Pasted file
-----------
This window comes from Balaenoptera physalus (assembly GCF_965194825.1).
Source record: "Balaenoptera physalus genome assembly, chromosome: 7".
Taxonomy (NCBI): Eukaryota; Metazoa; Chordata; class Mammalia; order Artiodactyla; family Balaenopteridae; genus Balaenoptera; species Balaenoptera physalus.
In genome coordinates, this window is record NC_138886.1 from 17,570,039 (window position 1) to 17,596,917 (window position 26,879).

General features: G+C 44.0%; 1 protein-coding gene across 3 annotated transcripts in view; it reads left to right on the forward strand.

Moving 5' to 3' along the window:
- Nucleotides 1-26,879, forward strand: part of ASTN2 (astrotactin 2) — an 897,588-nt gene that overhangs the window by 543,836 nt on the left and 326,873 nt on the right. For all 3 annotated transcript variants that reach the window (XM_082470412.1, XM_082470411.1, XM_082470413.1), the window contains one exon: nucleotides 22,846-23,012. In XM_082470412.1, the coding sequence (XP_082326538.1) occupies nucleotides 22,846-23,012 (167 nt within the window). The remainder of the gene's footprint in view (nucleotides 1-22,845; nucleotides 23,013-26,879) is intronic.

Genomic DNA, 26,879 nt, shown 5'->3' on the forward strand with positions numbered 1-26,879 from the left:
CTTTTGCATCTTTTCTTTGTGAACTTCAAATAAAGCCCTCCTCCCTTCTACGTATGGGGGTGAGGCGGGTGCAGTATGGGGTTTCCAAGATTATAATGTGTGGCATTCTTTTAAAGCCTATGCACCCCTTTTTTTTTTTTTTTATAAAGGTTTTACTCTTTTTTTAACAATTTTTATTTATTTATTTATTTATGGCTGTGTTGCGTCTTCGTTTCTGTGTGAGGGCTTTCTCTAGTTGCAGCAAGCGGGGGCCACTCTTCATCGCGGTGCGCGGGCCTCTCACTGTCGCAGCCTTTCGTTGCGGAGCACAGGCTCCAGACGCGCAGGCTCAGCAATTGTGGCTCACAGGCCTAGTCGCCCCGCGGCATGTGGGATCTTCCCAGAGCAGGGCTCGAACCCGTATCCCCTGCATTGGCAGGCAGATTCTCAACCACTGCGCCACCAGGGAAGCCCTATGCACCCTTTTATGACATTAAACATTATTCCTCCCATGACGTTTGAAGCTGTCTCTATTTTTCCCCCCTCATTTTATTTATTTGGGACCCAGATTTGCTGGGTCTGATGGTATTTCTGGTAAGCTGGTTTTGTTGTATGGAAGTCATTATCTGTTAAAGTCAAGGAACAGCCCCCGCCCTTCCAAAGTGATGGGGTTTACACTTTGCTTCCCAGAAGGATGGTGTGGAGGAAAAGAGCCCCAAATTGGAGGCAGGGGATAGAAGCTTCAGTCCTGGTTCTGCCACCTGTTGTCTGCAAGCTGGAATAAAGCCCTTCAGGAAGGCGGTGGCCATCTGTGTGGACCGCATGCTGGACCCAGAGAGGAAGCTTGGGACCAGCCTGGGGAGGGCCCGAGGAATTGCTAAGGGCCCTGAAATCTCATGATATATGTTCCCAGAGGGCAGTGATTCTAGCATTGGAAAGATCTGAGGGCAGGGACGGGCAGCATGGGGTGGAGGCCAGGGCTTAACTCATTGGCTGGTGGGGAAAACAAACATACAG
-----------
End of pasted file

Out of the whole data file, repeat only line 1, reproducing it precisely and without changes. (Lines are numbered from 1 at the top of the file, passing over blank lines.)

This window comes from Balaenoptera physalus (assembly GCF_965194825.1).